For example, let’s say the dealer delivered the contract on behalf of all parties and suddenly the customer’s network goes down. The customer may decide not to make their financing payments until the network starts working again. Even though the finance company has no control over the network, the customer sees them as the responsible party because they have a signed all-in-one contract with them.
Despite these challenges, one agreement can still work as long as the finance company and the other parties have a good working relationship. The two most important parameters to define up front in a single contract scenario are the responsibility for costs when there are complications (e.g. system outages) and the timeframe for different parties to meet certain requirements.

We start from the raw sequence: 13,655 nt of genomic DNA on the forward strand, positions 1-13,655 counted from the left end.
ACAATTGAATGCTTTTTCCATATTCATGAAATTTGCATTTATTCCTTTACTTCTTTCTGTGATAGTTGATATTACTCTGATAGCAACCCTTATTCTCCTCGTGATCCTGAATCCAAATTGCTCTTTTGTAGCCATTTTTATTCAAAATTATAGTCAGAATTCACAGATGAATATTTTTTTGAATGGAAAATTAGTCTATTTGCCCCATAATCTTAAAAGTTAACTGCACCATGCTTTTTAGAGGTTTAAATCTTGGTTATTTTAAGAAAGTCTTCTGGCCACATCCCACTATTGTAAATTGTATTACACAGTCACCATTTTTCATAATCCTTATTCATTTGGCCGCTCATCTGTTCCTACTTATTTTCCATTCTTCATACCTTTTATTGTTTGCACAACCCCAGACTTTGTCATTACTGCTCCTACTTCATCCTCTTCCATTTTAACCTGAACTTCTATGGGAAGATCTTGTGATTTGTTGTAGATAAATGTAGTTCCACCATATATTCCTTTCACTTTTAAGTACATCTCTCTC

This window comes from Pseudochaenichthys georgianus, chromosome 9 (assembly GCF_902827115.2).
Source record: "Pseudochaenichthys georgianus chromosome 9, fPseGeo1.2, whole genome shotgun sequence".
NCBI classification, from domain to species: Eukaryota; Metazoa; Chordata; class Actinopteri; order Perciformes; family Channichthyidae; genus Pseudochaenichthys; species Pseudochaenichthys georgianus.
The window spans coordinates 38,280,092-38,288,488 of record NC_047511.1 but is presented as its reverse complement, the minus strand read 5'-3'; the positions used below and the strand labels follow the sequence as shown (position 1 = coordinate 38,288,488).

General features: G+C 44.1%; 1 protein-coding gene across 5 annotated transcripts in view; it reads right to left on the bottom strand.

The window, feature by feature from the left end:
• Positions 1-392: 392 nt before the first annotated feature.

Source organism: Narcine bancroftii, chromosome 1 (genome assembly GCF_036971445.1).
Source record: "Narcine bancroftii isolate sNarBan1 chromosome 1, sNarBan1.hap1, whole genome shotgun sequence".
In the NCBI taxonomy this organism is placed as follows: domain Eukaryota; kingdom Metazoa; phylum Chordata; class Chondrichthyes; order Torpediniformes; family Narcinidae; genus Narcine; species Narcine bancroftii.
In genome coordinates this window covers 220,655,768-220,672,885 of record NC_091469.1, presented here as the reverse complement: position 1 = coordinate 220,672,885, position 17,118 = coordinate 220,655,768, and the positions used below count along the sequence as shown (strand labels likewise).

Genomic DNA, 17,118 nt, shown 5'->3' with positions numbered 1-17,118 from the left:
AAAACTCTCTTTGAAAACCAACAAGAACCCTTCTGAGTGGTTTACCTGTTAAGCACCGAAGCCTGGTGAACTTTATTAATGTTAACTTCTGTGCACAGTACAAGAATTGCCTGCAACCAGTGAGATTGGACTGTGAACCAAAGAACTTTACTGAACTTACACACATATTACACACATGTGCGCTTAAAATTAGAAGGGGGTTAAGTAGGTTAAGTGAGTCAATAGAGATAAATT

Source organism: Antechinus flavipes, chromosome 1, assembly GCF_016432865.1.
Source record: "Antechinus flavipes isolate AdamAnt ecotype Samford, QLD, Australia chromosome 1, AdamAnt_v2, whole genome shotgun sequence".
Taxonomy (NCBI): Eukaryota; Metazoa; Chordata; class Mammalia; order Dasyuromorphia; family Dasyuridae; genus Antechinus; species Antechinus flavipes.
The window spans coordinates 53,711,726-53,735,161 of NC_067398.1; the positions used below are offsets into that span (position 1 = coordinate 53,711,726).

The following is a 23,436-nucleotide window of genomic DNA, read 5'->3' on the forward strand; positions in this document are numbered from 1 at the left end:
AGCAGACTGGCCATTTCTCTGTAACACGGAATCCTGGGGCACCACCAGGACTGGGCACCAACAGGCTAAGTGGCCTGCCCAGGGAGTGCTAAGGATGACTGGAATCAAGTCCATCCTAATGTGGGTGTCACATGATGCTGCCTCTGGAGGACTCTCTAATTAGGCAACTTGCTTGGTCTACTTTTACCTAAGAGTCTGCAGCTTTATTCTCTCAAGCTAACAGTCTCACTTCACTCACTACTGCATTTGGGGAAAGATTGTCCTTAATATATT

The new total solutions approach is happening now through dealers developing their own technology services, acquiring technology companies, or outsourcing their IT needs. This shift has changed the finance company's relationship with customers but it has also changed its relationship with vendors and manufacturers. As customers continue to demand more comprehensive solutions, we’ll see these relationships evolve even further.
In this market, finance companies must be prudent in how they contract and with whom they contract. Their due diligence in this area is critical to avoid the potential pitfalls discussed above. As always, a finance company must have a complete understanding of the market they are servicing with an eye on the risks and potential mitigation.